Earlier this year, a little-known Chinese company emerged as a potential suitor for AMD, the US-based archrival to Intel. That company, Loongson, shares common roots with Lenovo, the world's biggest PC manufacturer and has quietly amassed a rumoured war chest of 120 billion yuan (about $18.8bn, £12.1bn, AU$26.3bn).
A massive bounty that it may want to use to take on the global microprocessor market (CPU or processors for the rest of us) which is currently dominated by Intel and ARM. We caught up with the president of Loongson, Weiwu Hu, to discuss about the company's plans.
(Thanks to A.Voica from Imagination Technologies for his help setting up this interview)
Techradar Pro: What computer do you use every day?
Weiwu Hu: [I use] is a laptop that uses our Loongson CPU. I have been using PCs and laptops with Loongson CPUs for my daily work for more than 5 years. In fact, the answers for this Q&A have been written on that same Loongson platform, the one you see in the picture.
TRP: Can you tell us more about Loongson, where it comes from, why it was launched and how big the company is?
WH: We originally started in 2001 as a CPU research center that was part of the Institute of Computing Technology (ICT) inside the Chinese Academy of Sciences (CAS). In 2010, according to the requirements of ICT-CAS, we decided to set up Loongson Technology Corporation Ltd. with a clear mission to bring the fruits of our research work to the market.
We soon found that we needed to refocus our research to fully meet the requirements of the computing market. For example, academic research in ICT promoted the use of many-core architectures for chip design, but the consumer market required dual-core or quad-core products that were missing from our roadmap.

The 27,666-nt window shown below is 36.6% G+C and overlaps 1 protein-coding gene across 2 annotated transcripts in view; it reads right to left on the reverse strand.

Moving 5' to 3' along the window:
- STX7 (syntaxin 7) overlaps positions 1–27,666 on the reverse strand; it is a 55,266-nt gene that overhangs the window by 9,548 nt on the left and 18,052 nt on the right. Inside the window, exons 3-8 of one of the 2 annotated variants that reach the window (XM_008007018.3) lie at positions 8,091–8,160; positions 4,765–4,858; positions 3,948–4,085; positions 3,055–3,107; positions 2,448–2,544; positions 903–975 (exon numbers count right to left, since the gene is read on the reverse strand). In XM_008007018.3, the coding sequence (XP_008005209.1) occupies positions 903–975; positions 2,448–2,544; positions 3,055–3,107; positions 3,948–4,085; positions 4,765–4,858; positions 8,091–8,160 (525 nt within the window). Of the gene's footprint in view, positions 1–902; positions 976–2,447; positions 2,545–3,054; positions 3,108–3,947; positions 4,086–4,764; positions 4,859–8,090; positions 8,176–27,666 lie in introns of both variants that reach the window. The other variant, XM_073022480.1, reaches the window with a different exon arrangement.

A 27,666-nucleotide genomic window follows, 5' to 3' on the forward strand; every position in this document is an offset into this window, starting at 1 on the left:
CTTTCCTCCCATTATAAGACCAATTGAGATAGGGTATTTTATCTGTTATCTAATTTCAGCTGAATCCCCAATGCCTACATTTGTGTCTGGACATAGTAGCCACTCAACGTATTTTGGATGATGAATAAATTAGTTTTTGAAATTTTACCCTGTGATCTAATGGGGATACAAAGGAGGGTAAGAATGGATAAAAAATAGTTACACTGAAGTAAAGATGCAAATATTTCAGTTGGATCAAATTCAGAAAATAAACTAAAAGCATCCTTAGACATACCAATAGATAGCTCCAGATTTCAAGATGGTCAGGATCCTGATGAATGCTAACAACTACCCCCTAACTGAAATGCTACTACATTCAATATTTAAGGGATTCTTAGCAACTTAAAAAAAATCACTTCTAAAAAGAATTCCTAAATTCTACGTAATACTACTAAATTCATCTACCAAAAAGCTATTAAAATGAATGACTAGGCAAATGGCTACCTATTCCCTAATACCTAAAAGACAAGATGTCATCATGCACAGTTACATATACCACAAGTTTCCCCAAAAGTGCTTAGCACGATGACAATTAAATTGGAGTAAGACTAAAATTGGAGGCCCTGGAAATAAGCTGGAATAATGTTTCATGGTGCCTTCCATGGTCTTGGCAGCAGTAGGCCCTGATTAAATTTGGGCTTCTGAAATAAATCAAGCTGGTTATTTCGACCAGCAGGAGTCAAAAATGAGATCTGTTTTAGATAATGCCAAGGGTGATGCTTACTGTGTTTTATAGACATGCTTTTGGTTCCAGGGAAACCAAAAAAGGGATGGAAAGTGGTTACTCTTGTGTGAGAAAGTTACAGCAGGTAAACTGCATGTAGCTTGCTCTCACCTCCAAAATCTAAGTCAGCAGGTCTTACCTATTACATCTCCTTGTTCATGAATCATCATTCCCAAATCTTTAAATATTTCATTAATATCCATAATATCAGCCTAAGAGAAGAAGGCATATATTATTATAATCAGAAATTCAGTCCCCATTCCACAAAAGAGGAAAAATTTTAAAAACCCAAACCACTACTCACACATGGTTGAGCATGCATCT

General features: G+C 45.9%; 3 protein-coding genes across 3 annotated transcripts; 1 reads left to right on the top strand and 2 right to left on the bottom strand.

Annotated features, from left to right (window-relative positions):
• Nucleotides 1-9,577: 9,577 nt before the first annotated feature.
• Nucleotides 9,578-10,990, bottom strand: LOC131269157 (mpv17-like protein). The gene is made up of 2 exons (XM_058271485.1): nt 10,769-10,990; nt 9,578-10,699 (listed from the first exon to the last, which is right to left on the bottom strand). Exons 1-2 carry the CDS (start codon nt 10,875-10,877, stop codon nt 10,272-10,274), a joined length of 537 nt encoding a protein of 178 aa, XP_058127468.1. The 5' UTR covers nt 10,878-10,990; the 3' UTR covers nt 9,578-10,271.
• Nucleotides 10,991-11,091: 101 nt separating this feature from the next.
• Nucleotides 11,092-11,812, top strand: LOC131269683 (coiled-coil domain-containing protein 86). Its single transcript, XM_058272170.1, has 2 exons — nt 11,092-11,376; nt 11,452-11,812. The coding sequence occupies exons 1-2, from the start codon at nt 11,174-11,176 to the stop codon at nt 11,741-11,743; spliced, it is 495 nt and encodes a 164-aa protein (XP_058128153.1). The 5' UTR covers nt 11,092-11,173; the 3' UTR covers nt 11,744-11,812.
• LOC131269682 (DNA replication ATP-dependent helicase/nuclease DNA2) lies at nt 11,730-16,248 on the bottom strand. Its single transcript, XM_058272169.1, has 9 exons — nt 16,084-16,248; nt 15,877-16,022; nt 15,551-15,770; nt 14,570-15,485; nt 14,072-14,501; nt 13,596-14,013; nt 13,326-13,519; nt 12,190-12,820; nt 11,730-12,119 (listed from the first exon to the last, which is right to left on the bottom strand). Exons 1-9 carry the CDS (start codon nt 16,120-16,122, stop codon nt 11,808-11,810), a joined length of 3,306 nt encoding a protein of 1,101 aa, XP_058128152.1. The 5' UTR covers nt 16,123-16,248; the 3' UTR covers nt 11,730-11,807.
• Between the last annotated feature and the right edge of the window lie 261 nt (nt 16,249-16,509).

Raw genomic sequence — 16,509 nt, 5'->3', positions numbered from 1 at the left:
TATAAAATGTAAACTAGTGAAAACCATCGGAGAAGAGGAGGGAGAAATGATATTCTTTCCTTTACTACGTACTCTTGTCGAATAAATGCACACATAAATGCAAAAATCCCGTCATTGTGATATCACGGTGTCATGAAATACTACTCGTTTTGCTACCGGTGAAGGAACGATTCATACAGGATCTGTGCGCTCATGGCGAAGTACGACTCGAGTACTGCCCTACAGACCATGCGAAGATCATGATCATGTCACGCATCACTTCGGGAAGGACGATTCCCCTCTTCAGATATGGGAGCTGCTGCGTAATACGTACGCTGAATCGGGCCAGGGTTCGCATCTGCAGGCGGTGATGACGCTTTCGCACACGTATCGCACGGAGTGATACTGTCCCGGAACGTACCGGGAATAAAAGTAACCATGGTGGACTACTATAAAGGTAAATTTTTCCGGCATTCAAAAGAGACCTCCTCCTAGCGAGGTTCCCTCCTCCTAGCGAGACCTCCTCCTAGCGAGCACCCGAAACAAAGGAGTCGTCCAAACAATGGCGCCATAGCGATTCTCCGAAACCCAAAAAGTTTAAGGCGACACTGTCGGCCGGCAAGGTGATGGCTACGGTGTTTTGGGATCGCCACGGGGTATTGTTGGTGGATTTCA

Furthermore, we discovered there was more work to be done to improve the performance of our Loongson CPU. We thus worked hard to improve the micro-architecture dramatically. Today, we are very excited to announce that the sophistication of the Loongson GS464E micro-architecture is on par with Intel's Ivy Bridge, which enables us to address many market requirements.
We have around 300-400 hardware and software engineers developing our core CPU technologies but also software and toolchains, rivalling the size and scope of many processor companies. Additionally, our ecosystem of our customers and partners has rapidly grown to include over 10,000 software and hardware engineers developing products based on our CPU technology.
TRP: Why did you choose MIPS and not ARM as most other vendors?
WH: Our goal is to build a new ecosystem that will challenge the existing CPU providers. The MIPS architecture provides a way for us to differentiate and quickly achieve our goal. MIPS provides very high performance at lower power and reduced area in comparison with their direct competitors. By choosing MIPS64, we also have access to the one of the most mature 64-bit software ecosystems in the industry. In addition, the MIPS architecture license is more flexible than ARM. For example, MIPS customers can add new instructions through UDI (User-defined interface).
TRP: You also developed your own Linux distribution. Why was that the case?